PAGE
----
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Hundreds Honor Unclaimed Vietnam War Veteran at Funeral
Petty Officer 3rd Class James Miske did not have any family at his funeral on June 14, but you would not have known that from the scene at Fort Jackson National Cemetery. Over 150 motorcyclists and an estimated 500 people from all over the country showed up for the service to honor the Vietnam War veteran’s life.
The funeral was arranged as part of the Homeless Veterans Burial Program, a service that started in South Carolina in July 2018. The funeral service was announced and quickly spread throughout social media, including a tweet from CNN’s Jake Tapper, in hopes of getting fellow veterans to turn out and give Miske the burial he deserved. However, even William Lynch, program coordinator of the Homeless Veterans Burial Program, was surprised to see the largest turnout in the program’s history.
“When you start waking up having missed phone calls from California and all over the country, with people asking how do we get there and when’s the service, it is overwhelming and very surprising, but we hope in the future that every veteran that we serve is able to receive this sort of outreach from our country,” Lynch said.
In the year since the Homeless Veterans Burial Program began in South Carolina, six homeless or unclaimed veterans have been buried, including three in the last month. Veterans and non-veterans from across the country gathered at Fort Jackson to show support for Miske, including 20-year-old Jack Lansford who came with his family from Colorado. It was Lansford’s first time at a military funeral and he says it was special.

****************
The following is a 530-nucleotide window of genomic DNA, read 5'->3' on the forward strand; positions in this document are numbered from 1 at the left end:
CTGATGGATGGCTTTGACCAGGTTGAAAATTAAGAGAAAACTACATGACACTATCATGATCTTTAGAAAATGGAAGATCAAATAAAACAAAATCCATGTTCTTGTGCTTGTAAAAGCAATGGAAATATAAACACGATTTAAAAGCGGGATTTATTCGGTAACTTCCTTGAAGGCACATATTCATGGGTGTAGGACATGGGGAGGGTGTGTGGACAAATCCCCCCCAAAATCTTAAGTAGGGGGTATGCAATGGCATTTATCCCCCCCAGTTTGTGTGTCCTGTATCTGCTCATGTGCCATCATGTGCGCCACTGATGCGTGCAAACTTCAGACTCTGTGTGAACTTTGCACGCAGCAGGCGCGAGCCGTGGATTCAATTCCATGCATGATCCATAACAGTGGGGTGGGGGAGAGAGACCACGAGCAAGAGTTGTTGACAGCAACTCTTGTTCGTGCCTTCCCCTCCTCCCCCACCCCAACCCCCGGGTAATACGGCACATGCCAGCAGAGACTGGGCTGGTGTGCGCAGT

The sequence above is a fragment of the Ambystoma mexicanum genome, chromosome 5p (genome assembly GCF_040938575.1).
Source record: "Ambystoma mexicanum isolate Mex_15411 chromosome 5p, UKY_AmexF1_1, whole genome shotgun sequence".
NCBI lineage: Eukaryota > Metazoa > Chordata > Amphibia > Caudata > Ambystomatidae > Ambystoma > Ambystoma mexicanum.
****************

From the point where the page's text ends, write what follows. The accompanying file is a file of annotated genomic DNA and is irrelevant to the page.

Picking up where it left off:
“It was touching. The 21-gun salute, I’ve seen this on movies and TV, but to see it in person is really touching. All the Vietnam veterans and active military together is really touching. Definitely haven’t seen this many veterans and active servicemen together before. It’s really touching,” Lansford said.
Some veterans spoke of the need to come to Fort Jackson to honor a Vietnam War veteran because of the mistreatment those veterans faced in the years following the war. Lynch said that was one of the reasons the burial program started and he’s glad to give veterans the full military burial they deserve.
“It’s something I wish we didn’t have to do. Unfortunately, I feel like veterans – they come back from serving, there are so many things they go through. Really, I’m just glad that we’re here and able to do it,” Lynch said.
According to military records, Miske was born in Chicago in 1944 and was living in Columbia at the time of his death. He served in the Navy from 1965-1967 before joining the Naval Reserves and earning a National Defense Service Medal and a Vietnam Service Medal with Bronze Star. Miske was 75.